We have defined a handler for our Order class called OrderHandler. Inside this class is a method called calculate_total which accepts an instance of an Order and returns its total, which is calculated by multiplying its quantity and the item’s price.

#### What’s the for_class decorator for?

Because we are now handling recalculation for cached fields on a number of different models now, we have to have a way for this one single handler to differentiate how to handle the instances that are passed to it. For example, our handler needs to perform slightly different steps to calculate the total of an Order if the quantity was changed versus if the cost of the actual Item was changed.

You can pass for_class either the actual class itself, just the name of the class or the fully qualified name of the class. Note that if you just pass the name of the class, if you have multiple models with the same name, each of them will trigger the same method.

#### Now that we have the basic layout of our handler set up, let’s make our field update when Item is updated.

To do this, we simply need to add another method in the handler class and inform the decorator we wish that this method should be activated when that particular model is saved.

```from cached_fields import CachedFieldSignalHandler, for_class

class OrderHandler(CachedFieldSignalHandler):

@for_class("Order", prefetch=['item'])
def calculate_order_total(self, instance):
return instance.quantity * instance.item.price

@for_class("Item")
def calculate_item_total(self, instance):
self.dispatch('calculate_total', instance.orders.all())```

#### There are a few new things of note here.

First, you’ve just witnessed the first object dispatch.

The dispatch function inherited from CachedFieldSignalHandler allows you to pass objects of a compatible type to another method on the same class.

Second, you’ve just witnessed automatic iterable handling.

The for_class decorator does more than it looks on the surface and will actually handle iterables for you. If an iterable containing compatible types is sent to the method, django-cached-fields will automatically loop through the iterable and run the calculation on all contained elements.

Third, you’ve just witnessed the first parameter you can specify to for_class.

prefetch allows you to specify which fields should be prefetched when objects are selected. This doesn’t seem like a big deal when you are just updating a single object, but when a QuerySet of objects are passed to this method, it will automatically run prefetch_related or select_related (depending on context) to prefetch data to speed up your SQL calls.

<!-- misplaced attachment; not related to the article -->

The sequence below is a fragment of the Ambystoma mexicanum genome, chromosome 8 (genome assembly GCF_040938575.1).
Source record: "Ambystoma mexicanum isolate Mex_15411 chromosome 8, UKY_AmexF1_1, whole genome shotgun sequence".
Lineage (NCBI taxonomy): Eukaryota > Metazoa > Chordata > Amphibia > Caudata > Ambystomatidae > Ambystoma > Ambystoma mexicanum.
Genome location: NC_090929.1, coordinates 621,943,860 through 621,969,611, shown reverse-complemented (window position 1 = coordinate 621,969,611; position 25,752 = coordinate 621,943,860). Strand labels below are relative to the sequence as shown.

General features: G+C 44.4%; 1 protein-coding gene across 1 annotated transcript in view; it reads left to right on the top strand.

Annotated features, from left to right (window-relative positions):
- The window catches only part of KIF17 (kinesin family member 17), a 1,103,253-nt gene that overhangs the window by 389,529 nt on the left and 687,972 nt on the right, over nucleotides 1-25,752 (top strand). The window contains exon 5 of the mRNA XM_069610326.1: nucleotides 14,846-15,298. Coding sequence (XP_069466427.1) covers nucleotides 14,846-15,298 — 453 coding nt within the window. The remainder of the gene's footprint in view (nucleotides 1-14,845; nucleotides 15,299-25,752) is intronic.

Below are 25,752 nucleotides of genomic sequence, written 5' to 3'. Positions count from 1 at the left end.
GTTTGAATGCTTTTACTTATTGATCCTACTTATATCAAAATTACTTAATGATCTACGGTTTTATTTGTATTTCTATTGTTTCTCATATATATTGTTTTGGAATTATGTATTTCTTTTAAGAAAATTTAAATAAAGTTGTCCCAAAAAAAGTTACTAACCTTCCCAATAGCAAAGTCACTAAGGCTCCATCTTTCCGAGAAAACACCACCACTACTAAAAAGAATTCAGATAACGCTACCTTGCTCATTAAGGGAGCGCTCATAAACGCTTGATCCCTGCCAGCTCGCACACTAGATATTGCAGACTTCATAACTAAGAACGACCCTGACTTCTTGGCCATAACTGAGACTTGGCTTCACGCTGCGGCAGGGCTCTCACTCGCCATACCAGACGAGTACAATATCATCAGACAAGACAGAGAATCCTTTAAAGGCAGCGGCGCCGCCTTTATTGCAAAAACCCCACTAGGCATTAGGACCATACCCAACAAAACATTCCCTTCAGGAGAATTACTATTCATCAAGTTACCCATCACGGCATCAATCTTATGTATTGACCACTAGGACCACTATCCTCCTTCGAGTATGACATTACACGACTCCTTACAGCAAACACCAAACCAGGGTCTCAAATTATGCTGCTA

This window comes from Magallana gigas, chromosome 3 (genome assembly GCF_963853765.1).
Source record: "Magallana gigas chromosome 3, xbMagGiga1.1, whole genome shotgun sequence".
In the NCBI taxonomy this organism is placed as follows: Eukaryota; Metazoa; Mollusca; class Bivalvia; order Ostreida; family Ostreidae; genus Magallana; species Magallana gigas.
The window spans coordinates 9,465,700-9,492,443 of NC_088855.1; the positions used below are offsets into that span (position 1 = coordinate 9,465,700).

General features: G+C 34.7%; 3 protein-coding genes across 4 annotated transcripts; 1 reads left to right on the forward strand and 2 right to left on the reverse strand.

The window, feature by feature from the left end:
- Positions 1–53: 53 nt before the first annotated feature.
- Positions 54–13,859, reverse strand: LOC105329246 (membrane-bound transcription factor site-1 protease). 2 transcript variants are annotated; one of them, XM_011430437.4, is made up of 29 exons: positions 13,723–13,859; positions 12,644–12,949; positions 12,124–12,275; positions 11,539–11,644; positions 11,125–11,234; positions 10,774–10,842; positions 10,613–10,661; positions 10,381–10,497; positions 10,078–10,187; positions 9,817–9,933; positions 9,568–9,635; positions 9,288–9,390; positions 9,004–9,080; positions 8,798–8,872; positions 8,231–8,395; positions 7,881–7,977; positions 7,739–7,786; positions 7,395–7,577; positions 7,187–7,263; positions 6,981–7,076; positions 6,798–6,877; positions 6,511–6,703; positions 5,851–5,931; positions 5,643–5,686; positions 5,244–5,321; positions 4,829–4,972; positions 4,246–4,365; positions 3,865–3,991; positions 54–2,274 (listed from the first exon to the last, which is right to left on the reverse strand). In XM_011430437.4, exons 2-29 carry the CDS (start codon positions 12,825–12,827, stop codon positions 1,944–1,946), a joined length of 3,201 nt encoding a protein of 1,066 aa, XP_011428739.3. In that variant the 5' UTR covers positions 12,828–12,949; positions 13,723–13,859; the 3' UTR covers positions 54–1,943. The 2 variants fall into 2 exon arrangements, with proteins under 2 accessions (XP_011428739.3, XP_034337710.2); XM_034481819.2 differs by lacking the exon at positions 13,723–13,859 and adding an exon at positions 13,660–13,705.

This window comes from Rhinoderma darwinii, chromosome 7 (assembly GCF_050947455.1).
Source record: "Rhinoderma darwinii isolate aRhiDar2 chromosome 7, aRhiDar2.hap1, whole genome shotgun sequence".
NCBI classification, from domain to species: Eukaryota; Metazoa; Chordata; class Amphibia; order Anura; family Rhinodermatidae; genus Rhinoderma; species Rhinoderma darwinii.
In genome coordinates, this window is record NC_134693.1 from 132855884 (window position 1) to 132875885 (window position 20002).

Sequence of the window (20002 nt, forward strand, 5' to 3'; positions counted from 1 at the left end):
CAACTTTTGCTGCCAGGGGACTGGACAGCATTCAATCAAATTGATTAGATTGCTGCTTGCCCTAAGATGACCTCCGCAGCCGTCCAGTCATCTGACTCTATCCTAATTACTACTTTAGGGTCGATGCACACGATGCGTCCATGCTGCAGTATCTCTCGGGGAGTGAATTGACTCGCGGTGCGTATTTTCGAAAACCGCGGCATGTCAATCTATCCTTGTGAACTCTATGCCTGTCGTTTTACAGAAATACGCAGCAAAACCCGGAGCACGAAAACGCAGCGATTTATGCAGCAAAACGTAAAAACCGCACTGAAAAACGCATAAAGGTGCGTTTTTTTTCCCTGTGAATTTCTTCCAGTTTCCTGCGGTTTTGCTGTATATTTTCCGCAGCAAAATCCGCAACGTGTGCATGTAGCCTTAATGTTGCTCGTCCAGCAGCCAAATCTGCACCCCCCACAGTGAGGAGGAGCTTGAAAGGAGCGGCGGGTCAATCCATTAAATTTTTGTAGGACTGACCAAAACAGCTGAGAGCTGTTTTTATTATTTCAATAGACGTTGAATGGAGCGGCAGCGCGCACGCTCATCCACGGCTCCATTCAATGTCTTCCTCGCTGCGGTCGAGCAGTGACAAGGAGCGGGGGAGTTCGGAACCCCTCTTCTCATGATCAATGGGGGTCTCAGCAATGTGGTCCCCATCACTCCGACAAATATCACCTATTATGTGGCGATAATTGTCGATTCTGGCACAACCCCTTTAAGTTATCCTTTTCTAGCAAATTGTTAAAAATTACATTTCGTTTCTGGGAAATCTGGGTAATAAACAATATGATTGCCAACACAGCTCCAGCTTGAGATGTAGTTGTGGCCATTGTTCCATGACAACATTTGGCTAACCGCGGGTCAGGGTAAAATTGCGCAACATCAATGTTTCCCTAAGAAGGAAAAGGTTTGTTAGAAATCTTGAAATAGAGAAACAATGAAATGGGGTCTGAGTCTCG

#### What if you wanted to use custom signals?

One of the best ways of notifying the application of a change in value of a related object is through custom signals. Maybe there is another Order that affects the value of this Order or a change in the availability of an Item which nullifies this particular order. Your app could be notified of these events through custom signals.

```from cached_fields import CachedFieldSignalHandler, for_class
from item.signals import item_availability_change

class OrderHandler(CachedFieldSignalHandler):

@for_class("Order", prefetch=['item'])
def calculate_order_total(self, instance):
return instance.quantity * instance.item.price

@for_class("Item", signals=[item_availability_change])
def calculate_item_total(self, instance):
self.dispatch('calculate_total', instance.orders.all())```

You can pass in a signal to the for_class decorator using the receivers keyword argument. That’s all you have to do, django-cached-fields will create the receiver completely automatically.

Now all the hard work is done, how much plumbing do we have to do to get this to work in our model?

```from cached_fields import fields
from .handlers import OrderHandler

class Order(models.Model):
item = models.CharField(max_length=20)
price = models.IntegerField()
quantity = models.IntegerField()
total = fields.CachedIntegerField(
OrderHandler.as_handler()
)```

That’s it. That’s literally it. All you need to do is just import the handler you just wrote, add it as the first positional argument in the field definition and you’re good to go.

Literally. That’s all there is to it.

Hooking receivers into signals for all the apps you’ve defined in your handler is automatically done for you. There is no more configuration required beyond this point and these two examples should cover 80% of use cases.

We will explore offloading calculations to Celery and Django Q and performing them both as required and as part of a schedule. Subscribe to notifications if you would like to be notified when this post comes out.

Send me a message here if you’d like some help or if you would like to get in touch.

## Barton Ip

Addicted to programming. Follow me for posts on Python, Django, Elasticsearch, React, AWS, photography and more.